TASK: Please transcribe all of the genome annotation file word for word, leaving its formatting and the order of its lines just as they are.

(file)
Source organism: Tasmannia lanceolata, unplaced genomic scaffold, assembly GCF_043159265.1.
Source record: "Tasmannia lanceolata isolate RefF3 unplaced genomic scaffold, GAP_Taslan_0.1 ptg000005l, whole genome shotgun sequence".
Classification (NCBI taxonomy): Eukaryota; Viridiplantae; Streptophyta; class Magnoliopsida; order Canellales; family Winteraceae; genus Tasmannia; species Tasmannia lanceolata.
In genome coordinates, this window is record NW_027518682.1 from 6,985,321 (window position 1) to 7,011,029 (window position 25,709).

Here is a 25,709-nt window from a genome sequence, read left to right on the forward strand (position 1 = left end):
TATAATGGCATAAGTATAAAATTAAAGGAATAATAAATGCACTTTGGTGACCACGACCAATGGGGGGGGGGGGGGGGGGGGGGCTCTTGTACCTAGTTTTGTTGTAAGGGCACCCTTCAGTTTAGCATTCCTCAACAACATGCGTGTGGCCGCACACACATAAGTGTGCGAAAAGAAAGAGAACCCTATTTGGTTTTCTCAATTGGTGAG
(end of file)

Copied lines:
Source organism: Tasmannia lanceolata, unplaced genomic scaffold, assembly GCF_043159265.1.
Source record: "Tasmannia lanceolata isolate RefF3 unplaced genomic scaffold, GAP_Taslan_0.1 ptg000005l, whole genome shotgun sequence".
Classification (NCBI taxonomy): Eukaryota; Viridiplantae; Streptophyta; class Magnoliopsida; order Canellales; family Winteraceae; genus Tasmannia; species Tasmannia lanceolata.
In genome coordinates, this window is record NW_027518682.1 from 6,985,321 (window position 1) to 7,011,029 (window position 25,709).

Here is a 25,709-nt window from a genome sequence, read left to right on the forward strand (position 1 = left end):
TATAATGGCATAAGTATAAAATTAAAGGAATAATAAATGCACTTTGGTGACCACGACCAATGGGGGGGGGGGGGGGGGGGGGGCTCTTGTACCTAGTTTTGTTGTAAGGGCACCCTTCAGTTTAGCATTCCTCAACAACATGCGTGTGGCCGCACACACATAAGTGTGCGAAAAGAAAGAGAACCCTATTTGGTTTTCTCAATTGGTGAG